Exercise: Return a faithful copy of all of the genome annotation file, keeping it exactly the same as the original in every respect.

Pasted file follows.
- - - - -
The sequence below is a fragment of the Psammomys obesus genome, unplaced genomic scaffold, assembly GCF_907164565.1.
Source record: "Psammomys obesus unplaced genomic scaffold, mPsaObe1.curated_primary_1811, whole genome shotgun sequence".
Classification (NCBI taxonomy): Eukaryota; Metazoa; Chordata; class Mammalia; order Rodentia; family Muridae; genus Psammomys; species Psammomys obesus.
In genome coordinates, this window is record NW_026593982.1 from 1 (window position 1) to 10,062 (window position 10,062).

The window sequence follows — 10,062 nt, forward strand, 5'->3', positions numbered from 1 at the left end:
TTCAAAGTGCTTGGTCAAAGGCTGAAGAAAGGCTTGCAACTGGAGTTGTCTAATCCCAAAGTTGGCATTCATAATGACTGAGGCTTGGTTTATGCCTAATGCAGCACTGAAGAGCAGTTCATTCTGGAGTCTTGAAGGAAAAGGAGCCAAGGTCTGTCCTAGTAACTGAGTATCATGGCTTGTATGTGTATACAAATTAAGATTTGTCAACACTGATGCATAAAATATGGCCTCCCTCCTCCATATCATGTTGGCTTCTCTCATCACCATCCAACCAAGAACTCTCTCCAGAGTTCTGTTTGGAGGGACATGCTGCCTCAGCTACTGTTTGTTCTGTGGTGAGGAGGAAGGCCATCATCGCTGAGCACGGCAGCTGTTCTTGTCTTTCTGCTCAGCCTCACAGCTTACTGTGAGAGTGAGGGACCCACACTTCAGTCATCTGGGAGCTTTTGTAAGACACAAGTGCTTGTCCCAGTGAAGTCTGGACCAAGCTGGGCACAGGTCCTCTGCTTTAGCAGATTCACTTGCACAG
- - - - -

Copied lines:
The sequence below is a fragment of the Psammomys obesus genome, unplaced genomic scaffold, assembly GCF_907164565.1.
Source record: "Psammomys obesus unplaced genomic scaffold, mPsaObe1.curated_primary_1811, whole genome shotgun sequence".
Classification (NCBI taxonomy): Eukaryota; Metazoa; Chordata; class Mammalia; order Rodentia; family Muridae; genus Psammomys; species Psammomys obesus.
In genome coordinates, this window is record NW_026593982.1 from 1 (window position 1) to 10,062 (window position 10,062).

The window sequence follows — 10,062 nt, forward strand, 5'->3', positions numbered from 1 at the left end:
TTCAAAGTGCTTGGTCAAAGGCTGAAGAAAGGCTTGCAACTGGAGTTGTCTAATCCCAAAGTTGGCATTCATAATGACTGAGGCTTGGTTTATGCCTAATGCAGCACTGAAGAGCAGTTCATTCTGGAGTCTTGAAGGAAAAGGAGCCAAGGTCTGTCCTAGTAACTGAGTATCATGGCTTGTATGTGTATACAAATTAAGATTTGTCAACACTGATGCATAAAATATGGCCTCCCTCCTCCATATCATGTTGGCTTCTCTCATCACCATCCAACCAAGAACTCTCTCCAGAGTTCTGTTTGGAGGGACATGCTGCCTCAGCTACTGTTTGTTCTGTGGTGAGGAGGAAGGCCATCATCGCTGAGCACGGCAGCTGTTCTTGTCTTTCTGCTCAGCCTCACAGCTTACTGTGAGAGTGAGGGACCCACACTTCAGTCATCTGGGAGCTTTTGTAAGACACAAGTGCTTGTCCCAGTGAAGTCTGGACCAAGCTGGGCACAGGTCCTCTGCTTTAGCAGATTCACTTGCACAG